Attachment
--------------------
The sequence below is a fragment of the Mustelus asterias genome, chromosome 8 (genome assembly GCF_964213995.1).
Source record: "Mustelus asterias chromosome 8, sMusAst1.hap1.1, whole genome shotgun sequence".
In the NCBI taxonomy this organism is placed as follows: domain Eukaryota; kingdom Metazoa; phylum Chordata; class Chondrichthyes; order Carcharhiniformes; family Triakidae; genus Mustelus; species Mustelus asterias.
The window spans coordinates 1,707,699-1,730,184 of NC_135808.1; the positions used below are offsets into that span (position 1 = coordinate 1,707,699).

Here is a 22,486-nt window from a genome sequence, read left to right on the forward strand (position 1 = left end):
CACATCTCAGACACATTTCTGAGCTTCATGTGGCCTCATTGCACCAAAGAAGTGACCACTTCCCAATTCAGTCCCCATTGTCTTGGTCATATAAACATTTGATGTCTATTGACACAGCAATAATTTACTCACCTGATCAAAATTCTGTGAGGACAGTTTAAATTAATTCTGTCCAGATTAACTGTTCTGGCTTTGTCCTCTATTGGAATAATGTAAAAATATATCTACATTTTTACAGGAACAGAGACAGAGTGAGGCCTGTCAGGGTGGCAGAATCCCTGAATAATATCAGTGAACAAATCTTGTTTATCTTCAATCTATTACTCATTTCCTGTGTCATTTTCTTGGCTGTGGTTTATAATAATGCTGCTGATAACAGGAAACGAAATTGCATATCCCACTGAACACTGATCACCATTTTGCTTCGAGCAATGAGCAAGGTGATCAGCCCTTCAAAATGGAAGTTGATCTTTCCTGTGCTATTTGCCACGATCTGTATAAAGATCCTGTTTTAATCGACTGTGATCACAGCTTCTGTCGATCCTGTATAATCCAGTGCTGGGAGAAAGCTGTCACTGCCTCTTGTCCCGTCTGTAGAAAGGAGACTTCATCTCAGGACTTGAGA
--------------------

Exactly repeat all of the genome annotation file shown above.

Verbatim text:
The sequence below is a fragment of the Mustelus asterias genome, chromosome 8 (genome assembly GCF_964213995.1).
Source record: "Mustelus asterias chromosome 8, sMusAst1.hap1.1, whole genome shotgun sequence".
In the NCBI taxonomy this organism is placed as follows: domain Eukaryota; kingdom Metazoa; phylum Chordata; class Chondrichthyes; order Carcharhiniformes; family Triakidae; genus Mustelus; species Mustelus asterias.
The window spans coordinates 1,707,699-1,730,184 of NC_135808.1; the positions used below are offsets into that span (position 1 = coordinate 1,707,699).

Here is a 22,486-nt window from a genome sequence, read left to right on the forward strand (position 1 = left end):
CACATCTCAGACACATTTCTGAGCTTCATGTGGCCTCATTGCACCAAAGAAGTGACCACTTCCCAATTCAGTCCCCATTGTCTTGGTCATATAAACATTTGATGTCTATTGACACAGCAATAATTTACTCACCTGATCAAAATTCTGTGAGGACAGTTTAAATTAATTCTGTCCAGATTAACTGTTCTGGCTTTGTCCTCTATTGGAATAATGTAAAAATATATCTACATTTTTACAGGAACAGAGACAGAGTGAGGCCTGTCAGGGTGGCAGAATCCCTGAATAATATCAGTGAACAAATCTTGTTTATCTTCAATCTATTACTCATTTCCTGTGTCATTTTCTTGGCTGTGGTTTATAATAATGCTGCTGATAACAGGAAACGAAATTGCATATCCCACTGAACACTGATCACCATTTTGCTTCGAGCAATGAGCAAGGTGATCAGCCCTTCAAAATGGAAGTTGATCTTTCCTGTGCTATTTGCCACGATCTGTATAAAGATCCTGTTTTAATCGACTGTGATCACAGCTTCTGTCGATCCTGTATAATCCAGTGCTGGGAGAAAGCTGTCACTGCCTCTTGTCCCGTCTGTAGAAAGGAGACTTCATCTCAGGACTTGAGA